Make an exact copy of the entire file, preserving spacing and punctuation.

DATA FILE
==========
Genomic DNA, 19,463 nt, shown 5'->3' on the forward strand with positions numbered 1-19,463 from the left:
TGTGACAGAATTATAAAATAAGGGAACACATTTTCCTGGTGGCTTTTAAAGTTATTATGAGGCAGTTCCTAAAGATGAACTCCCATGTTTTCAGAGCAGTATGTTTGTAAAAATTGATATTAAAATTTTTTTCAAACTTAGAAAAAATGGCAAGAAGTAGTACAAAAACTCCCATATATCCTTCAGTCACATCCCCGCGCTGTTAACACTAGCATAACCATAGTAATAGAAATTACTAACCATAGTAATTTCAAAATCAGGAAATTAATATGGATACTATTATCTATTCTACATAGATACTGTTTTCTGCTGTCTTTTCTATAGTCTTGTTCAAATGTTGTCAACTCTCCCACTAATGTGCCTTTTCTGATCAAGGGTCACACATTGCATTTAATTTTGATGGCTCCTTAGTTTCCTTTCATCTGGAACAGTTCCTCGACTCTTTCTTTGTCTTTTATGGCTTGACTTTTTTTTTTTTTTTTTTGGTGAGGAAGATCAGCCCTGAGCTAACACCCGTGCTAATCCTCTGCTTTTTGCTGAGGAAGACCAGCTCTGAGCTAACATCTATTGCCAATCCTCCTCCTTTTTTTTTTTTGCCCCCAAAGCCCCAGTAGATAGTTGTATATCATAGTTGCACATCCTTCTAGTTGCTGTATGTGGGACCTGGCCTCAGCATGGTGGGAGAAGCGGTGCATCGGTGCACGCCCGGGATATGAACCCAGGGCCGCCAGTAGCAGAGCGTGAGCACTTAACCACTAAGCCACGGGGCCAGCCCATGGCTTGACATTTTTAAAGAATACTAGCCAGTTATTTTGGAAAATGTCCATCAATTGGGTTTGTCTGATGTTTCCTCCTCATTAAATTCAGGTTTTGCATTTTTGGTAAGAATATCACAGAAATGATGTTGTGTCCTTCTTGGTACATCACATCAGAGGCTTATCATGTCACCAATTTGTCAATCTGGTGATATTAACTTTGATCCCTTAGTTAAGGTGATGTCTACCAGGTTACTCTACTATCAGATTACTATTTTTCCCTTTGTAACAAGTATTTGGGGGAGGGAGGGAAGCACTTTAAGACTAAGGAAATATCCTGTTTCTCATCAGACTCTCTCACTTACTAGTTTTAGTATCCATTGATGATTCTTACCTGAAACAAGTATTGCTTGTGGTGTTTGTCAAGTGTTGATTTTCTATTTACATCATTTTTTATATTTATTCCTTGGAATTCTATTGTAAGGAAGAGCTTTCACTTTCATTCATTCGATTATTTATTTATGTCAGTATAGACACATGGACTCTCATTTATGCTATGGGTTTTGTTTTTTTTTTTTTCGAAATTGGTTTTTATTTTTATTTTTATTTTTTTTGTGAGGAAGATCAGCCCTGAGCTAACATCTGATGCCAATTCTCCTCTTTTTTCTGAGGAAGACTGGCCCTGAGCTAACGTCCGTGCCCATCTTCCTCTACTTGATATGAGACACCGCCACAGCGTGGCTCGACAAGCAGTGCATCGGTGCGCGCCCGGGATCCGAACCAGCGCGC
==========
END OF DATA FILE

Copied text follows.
Genomic DNA, 19,463 nt, shown 5'->3' on the forward strand with positions numbered 1-19,463 from the left:
TGTGACAGAATTATAAAATAAGGGAACACATTTTCCTGGTGGCTTTTAAAGTTATTATGAGGCAGTTCCTAAAGATGAACTCCCATGTTTTCAGAGCAGTATGTTTGTAAAAATTGATATTAAAATTTTTTTCAAACTTAGAAAAAATGGCAAGAAGTAGTACAAAAACTCCCATATATCCTTCAGTCACATCCCCGCGCTGTTAACACTAGCATAACCATAGTAATAGAAATTACTAACCATAGTAATTTCAAAATCAGGAAATTAATATGGATACTATTATCTATTCTACATAGATACTGTTTTCTGCTGTCTTTTCTATAGTCTTGTTCAAATGTTGTCAACTCTCCCACTAATGTGCCTTTTCTGATCAAGGGTCACACATTGCATTTAATTTTGATGGCTCCTTAGTTTCCTTTCATCTGGAACAGTTCCTCGACTCTTTCTTTGTCTTTTATGGCTTGACTTTTTTTTTTTTTTTTTTGGTGAGGAAGATCAGCCCTGAGCTAACACCCGTGCTAATCCTCTGCTTTTTGCTGAGGAAGACCAGCTCTGAGCTAACATCTATTGCCAATCCTCCTCCTTTTTTTTTTTTGCCCCCAAAGCCCCAGTAGATAGTTGTATATCATAGTTGCACATCCTTCTAGTTGCTGTATGTGGGACCTGGCCTCAGCATGGTGGGAGAAGCGGTGCATCGGTGCACGCCCGGGATATGAACCCAGGGCCGCCAGTAGCAGAGCGTGAGCACTTAACCACTAAGCCACGGGGCCAGCCCATGGCTTGACATTTTTAAAGAATACTAGCCAGTTATTTTGGAAAATGTCCATCAATTGGGTTTGTCTGATGTTTCCTCCTCATTAAATTCAGGTTTTGCATTTTTGGTAAGAATATCACAGAAATGATGTTGTGTCCTTCTTGGTACATCACATCAGAGGCTTATCATGTCACCAATTTGTCAATCTGGTGATATTAACTTTGATCCCTTAGTTAAGGTGATGTCTACCAGGTTACTCTACTATCAGATTACTATTTTTCCCTTTGTAACAAGTATTTGGGGGAGGGAGGGAAGCACTTTAAGACTAAGGAAATATCCTGTTTCTCATCAGACTCTCTCACTTACTAGTTTTAGTATCCATTGATGATTCTTACCTGAAACAAGTATTGCTTGTGGTGTTTGTCAAGTGTTGATTTTCTATTTACATCATTTTTTATATTTATTCCTTGGAATTCTATTGTAAGGAAGAGCTTTCACTTTCATTCATTCGATTATTTATTTATGTCAGTATAGACACATGGACTCTCATTTATGCTATGGGTTTTGTTTTTTTTTTTTTCGAAATTGGTTTTTATTTTTATTTTTATTTTTTTTGTGAGGAAGATCAGCCCTGAGCTAACATCTGATGCCAATTCTCCTCTTTTTTCTGAGGAAGACTGGCCCTGAGCTAACGTCCGTGCCCATCTTCCTCTACTTGATATGAGACACCGCCACAGCGTGGCTCGACAAGCAGTGCATCGGTGCGCGCCCGGGATCCGAACCAGCGCGC